Seriously, how many moms and teenage daughters have a single heated argument resulting in this kind of issue? Most, I'm sure are able to work it out and move past it. Some fight everyday and this doesn't happen.

Yes, being 15 at the time, it is a tumultuous time for the typical teenager. When she left, she assured me she would return within 2 weeks and I told her altho I didn't like the decision, I would respect it. During that period of time it is obvious her father has worked on alienating the relationship as her attitude toward me digressed over the months. Now he has petitioned the court for child support in excess of $400 per month and knowing his history of mismanagement of money, it is clear to me this is for financial gain as well as a feather in his cap.

9 years ago I had to take him to court, not for custody, but for enforcement of the money and property he refused to comply with thru the settlement agreement. He has been resentful ever since and has now taken advantage of the current situation.

As far as continuing a fight, I'm thinking this is an assumption on your part. I continue to reach out to her in ways which have nothing to do with the current case. Voice messages, picture messages, texts, precious few conversations having to do with light stuff, a happy birthday, happy easter, and of course, I love you's. Always respectful.

My family of origin was similar to yours; I chose my father also. Before I had children I vowed to do as much as I could to not follow in my mother's footsteps; and for the most part I've done well with that. Hence, my daughter and I have enjoyed a close relationship for her entire life up til recently.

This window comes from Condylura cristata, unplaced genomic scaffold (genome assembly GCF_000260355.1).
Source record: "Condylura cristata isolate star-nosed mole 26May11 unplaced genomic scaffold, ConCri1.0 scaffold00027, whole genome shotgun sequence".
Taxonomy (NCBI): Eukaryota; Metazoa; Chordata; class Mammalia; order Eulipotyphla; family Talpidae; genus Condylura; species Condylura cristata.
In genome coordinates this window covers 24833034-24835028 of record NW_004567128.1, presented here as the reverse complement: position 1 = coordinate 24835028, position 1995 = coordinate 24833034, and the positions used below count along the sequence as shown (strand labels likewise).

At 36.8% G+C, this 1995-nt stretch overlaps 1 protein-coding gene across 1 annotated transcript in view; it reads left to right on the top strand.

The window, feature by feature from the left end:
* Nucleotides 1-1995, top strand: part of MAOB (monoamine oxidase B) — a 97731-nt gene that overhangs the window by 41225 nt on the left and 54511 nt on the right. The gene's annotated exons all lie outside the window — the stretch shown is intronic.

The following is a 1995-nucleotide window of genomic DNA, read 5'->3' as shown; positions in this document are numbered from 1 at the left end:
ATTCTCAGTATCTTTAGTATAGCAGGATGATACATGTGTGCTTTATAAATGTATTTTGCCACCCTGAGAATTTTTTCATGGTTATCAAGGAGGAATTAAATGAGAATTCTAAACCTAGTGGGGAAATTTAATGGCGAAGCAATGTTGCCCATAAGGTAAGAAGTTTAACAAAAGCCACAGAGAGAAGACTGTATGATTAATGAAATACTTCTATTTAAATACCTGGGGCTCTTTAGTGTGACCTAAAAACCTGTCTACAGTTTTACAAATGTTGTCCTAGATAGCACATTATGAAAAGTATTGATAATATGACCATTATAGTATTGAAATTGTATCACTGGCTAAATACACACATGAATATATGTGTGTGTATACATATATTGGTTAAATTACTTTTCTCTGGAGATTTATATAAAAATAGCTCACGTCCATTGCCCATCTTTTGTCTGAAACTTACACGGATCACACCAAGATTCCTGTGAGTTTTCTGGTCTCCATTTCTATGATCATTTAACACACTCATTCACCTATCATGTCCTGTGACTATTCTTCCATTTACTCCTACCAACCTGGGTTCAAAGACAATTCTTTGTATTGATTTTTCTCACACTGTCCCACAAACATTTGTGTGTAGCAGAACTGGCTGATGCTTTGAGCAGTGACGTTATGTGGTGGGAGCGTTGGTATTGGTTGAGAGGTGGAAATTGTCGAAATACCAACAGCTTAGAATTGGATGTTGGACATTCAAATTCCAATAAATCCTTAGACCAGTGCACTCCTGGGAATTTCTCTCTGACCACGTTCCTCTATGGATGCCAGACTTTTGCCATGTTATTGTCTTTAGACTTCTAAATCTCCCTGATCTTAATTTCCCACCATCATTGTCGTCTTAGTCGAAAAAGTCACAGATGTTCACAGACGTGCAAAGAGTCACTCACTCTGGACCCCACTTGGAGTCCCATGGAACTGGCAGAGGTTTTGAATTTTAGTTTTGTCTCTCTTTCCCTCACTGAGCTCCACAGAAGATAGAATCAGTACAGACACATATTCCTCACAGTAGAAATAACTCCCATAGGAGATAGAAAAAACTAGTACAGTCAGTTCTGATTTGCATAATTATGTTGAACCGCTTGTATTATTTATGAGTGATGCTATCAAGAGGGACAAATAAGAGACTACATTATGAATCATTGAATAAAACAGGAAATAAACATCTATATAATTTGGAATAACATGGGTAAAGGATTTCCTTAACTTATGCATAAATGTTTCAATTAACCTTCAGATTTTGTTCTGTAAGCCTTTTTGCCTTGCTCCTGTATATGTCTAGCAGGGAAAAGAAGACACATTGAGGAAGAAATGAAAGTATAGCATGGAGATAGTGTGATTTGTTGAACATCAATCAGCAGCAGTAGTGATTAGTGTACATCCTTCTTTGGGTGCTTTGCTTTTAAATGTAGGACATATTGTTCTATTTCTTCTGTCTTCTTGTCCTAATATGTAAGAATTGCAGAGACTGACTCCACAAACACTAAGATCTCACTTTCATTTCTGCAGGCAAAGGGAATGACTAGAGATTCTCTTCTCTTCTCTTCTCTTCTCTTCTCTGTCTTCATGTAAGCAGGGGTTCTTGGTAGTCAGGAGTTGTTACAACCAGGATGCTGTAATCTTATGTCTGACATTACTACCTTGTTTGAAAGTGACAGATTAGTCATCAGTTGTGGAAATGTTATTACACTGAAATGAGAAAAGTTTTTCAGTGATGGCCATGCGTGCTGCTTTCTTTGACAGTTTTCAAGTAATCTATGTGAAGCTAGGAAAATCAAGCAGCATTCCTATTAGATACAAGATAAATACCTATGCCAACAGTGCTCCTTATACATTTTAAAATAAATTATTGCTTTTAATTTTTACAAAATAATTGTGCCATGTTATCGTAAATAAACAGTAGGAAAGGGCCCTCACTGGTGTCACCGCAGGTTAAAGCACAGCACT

Again, as I said in my original post, she is the subject (emphasis) of the custody battle. If she knows anything about it resulting in her involvement of it, it has not come from me.

I'm sorry your mother was abusing you and your siblings to the point of death, however that is not the case with me and my daughter. It is hard to not take that remark a bit on the personal side as my exhusband and his wife have been spoonfeeding this concept to her lately on a regular basis ensuring his victory and financial win...maybe. We'll see. I have resigned myself to accepting that I may lose my home and 25% of my paycheck to him if he is successful in the April hearing. I am not a weathy woman. But you know, I still have many years left to repair the relationship with her...meantime my heart is shattered and I have the need to be supported in this difficult time, too.

I completely disagree I have pushed her away further as I continue to reach out to her in every positive way I can think of disregarding the case. I totally support her in her decisions regarding her ROTC and joining the military upon graduation, her choices in friends, boys she's interested in, her relationships with her brother and sister, volunteer work as she is involved in this season with Relay for Life, school, grades, etc., etc. I certainly do see her as a very capable young woman. I simply miss her terribly and cry for missing her frequently. My ache for my child is private and not shown to her.

Please try to understand that this is an involved and stupid case as it never should have gone so over the top. My initial post was meant to find additional ways to reach out to her to heal the relationship and find support for simply being patient and hanging in there until she comes to her right mind about this and about me.

So there you are, Amy. How about some helpful suggestions rather than suppositions and judgments?